By Niel Wijethilaka
This December marks the 80th anniversary of the formation of the LSSP, Sri Lanka’s oldest left party. 85 years is a long period of time in relation to human life. As a revolutionary political organization, it was an even longer period. The first 30 years of the LSSP were a period of unrelenting courage to build socialism in our country, as well as a period of conflict, chaos and divisions. The whole period that followed was a period of betrayal, in which they abandoned their old program and devoted themselves to the betterment of the capitalist system. Even today it is not over. But the LSSP as a force has been completely negated. But modern young revolutionaries desperately need to learn to some extent about its positive and negative experiences.
All political parties and organizations that existed until then were largely conservative parties that sought to gain limited independence from imperialist bourgeois rule and simply represented the interests of the educated and property classes of the social elites. In addition, although some organizations were national revivalist movements against imperialist rule, they were not organizations that the masses to seize political power. For the first time, the Lanka Sama Samaja Party was formed to represent the interests of the oppressed masses in society, to organize them and to fight for complete independence from imperialist rule. The reason for the formation of such a party in Sri Lanka with a more leftist leaning, especially among the Sinhala and Tamil educated youth in Europe, inspired by the Russian Revolution and the Indian liberation struggle, as well as the national liberation struggles in the colonial world. Looking at the nature of the founding members of this party, many of them did not represent the working people and came from English educated Sinhala and Tamil middle class family backgrounds. In that sense, it is not wrong to describe the Lanka Sama Samaja Party as a united front of various forces from the very beginning, including revolutionary, left reformists and anti-imperialist nationalists.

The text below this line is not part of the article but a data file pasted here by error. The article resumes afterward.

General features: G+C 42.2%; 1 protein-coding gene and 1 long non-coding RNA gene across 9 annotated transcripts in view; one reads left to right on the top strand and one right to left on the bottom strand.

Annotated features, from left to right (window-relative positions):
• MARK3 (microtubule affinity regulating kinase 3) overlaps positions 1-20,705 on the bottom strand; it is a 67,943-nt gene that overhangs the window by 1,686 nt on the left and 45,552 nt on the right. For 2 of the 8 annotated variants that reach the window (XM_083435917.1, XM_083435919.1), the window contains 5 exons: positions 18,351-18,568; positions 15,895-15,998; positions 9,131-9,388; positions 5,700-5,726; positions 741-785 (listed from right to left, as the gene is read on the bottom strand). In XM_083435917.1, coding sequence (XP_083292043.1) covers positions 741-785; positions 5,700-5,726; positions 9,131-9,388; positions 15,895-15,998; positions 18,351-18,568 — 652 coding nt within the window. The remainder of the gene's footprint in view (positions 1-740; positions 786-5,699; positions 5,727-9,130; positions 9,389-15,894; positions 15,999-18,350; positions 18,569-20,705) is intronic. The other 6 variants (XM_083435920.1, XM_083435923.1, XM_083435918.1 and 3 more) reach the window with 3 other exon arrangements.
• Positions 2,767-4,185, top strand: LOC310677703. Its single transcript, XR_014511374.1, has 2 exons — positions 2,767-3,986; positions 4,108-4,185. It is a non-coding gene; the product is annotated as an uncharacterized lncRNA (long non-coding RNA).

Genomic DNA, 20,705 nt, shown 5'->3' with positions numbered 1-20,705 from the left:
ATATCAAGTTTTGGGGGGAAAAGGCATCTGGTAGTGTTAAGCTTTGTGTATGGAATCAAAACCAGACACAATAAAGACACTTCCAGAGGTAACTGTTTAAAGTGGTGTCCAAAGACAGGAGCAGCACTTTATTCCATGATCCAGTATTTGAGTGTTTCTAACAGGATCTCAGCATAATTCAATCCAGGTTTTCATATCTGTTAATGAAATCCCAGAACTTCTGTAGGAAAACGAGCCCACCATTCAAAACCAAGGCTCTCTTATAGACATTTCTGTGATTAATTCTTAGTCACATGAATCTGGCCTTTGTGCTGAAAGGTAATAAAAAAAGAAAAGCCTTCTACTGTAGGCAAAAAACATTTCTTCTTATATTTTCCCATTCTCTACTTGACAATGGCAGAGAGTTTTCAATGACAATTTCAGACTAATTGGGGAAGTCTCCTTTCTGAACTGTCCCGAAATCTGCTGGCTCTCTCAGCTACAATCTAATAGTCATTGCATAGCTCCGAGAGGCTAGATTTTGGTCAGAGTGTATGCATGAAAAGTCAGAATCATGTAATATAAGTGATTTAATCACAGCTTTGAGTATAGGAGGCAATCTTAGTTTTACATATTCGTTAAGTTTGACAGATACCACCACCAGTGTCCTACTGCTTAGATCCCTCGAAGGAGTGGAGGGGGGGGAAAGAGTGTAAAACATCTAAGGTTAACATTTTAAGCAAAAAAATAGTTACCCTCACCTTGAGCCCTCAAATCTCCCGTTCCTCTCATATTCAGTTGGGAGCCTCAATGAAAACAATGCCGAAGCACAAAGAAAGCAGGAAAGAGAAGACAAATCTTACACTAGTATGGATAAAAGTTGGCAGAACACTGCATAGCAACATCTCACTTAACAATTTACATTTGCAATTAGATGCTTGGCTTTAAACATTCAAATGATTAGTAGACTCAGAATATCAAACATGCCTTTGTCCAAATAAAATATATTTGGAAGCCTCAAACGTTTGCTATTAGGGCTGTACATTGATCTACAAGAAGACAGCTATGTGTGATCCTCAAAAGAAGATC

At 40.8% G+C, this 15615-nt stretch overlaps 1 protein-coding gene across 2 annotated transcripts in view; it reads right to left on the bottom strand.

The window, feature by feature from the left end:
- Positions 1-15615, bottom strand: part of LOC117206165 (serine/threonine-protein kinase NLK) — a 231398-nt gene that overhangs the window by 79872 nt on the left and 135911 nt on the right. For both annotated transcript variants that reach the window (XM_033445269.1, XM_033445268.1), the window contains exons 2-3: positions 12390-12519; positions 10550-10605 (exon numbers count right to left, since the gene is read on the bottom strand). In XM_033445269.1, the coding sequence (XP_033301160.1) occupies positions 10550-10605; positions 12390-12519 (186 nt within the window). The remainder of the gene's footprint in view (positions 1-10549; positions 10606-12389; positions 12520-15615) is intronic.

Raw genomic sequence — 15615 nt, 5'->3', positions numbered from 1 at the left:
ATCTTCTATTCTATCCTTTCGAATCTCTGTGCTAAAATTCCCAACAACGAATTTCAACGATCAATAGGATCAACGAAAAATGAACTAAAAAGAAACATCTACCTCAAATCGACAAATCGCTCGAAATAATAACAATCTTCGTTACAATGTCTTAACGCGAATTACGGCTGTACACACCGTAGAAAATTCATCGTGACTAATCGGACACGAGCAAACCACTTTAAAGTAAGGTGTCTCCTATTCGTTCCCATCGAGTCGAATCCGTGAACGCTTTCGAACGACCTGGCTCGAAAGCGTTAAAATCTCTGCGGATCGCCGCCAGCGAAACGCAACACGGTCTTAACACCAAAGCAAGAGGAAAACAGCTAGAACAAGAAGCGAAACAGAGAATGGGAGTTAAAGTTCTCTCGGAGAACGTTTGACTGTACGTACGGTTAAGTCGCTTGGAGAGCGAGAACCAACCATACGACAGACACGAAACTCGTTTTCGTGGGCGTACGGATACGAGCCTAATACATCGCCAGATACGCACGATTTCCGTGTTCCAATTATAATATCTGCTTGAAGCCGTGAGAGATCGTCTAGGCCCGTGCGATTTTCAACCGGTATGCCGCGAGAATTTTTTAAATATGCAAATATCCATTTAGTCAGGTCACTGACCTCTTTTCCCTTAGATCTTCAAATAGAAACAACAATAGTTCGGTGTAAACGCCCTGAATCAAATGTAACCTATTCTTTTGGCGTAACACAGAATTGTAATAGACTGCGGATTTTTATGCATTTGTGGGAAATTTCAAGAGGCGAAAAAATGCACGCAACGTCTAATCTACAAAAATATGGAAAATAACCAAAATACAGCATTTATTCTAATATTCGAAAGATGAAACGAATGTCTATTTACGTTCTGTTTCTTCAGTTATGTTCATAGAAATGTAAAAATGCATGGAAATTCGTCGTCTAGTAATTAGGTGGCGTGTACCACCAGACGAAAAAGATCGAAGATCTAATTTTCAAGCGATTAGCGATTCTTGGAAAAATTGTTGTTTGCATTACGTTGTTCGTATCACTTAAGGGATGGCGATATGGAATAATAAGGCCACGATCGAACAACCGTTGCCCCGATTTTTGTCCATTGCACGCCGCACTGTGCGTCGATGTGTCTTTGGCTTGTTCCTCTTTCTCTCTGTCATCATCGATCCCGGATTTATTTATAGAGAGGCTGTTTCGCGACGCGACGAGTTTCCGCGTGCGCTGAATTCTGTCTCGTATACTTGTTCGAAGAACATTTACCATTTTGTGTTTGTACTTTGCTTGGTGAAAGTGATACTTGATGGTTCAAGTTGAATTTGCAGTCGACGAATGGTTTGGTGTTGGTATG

The founding effects of the LSSP were by no means aimed at bringing about a socialist revolution and were largely a political movement aimed at the democratic rights of the people against the pro-imperialist and pro-imperialist ruling classes and the welfare of the broader oppressed. . In fact, before the formation of the LSSP, this force functioned as a leftist force that provided relief to the bourgeoisie in the absence of a solution to the malaria epidemic that was raging in our country at the time and causing severe devastation to the rural and oppressed masses. In that sense, it is unfortunate that the people of our country, who are suffering from a severe corona epidemic today, do not have such a business.
From its inception the Lanka Sama Samaja Party organized the oppressed rural peasantry. They also organized the urban working class and the plantation working class not only for economic demands but also for political struggle. The LSSP’s revolutionary stance against the imperialist war is glorious. During the war, the struggle based on slogans such as turning the imperialist war into a civil war was great. The LSSP, which produced the militants, including Comrade Govindan of the Mul Oya estate, who gave his life for the plantation workers’ movement, waged many struggles for the rights of the plantation workers. Also, the socialists in Ceylon are proud of their courageous stand against Sinhala racism up to 1958, especially on the national issues of the Tamil people. Many of the welfare benefits enjoyed by the people today would never have been possible without the LSSP. The Great Hartal, especially in 1953, was its culmination. Nine social activists were shot dead by police. As a result of that struggle, the UNP regime collapsed in 1956 and the inability of the LSSP to seize power should be reconsidered.
Due to the aforementioned nature of the LSSP, sections of the left and pro-working class later turned to Bolshevik and Trotekzi, leading the way in the October Revolution, which was a very positive trend in the movement. Almost all other sections succumbed to political opportunism and turned either to nationalism, to the national bourgeois parties formed after the war, or to the Stalinist communist parties, which proposed class collaboration. Those who later took a Trotskyist stance also succumbed to the prevailing conditions and went into class compromise, leading to the destruction of the leftist movement in this country. Its culmination was the formation of the Lanka Sama Samaja Party in 1964 in a coalition government with Sirimavo Bandaranaike and holding ministerial posts in that government. Since then, the independence of the LSSP has waned and it has clearly become part of the bourgeoisie. Instead of social revolutionary interests, social reforms formulated their agenda.
Today, the Lanka Sama Samaja Party is left with only its name Board. No one alive is associated with the militant history of the Sama Samaja. Almost all of the leaders known today as the Sama Samaja had political experience after the 70s coalition politics. What has happened to them today is that they have unconditionally supported bourgeois forces like Mahinda Rajapaksa and taken positions. They have no social purpose beyond you. As such, Sama Samaja is merely an archeological narrative with no history, no present and no future.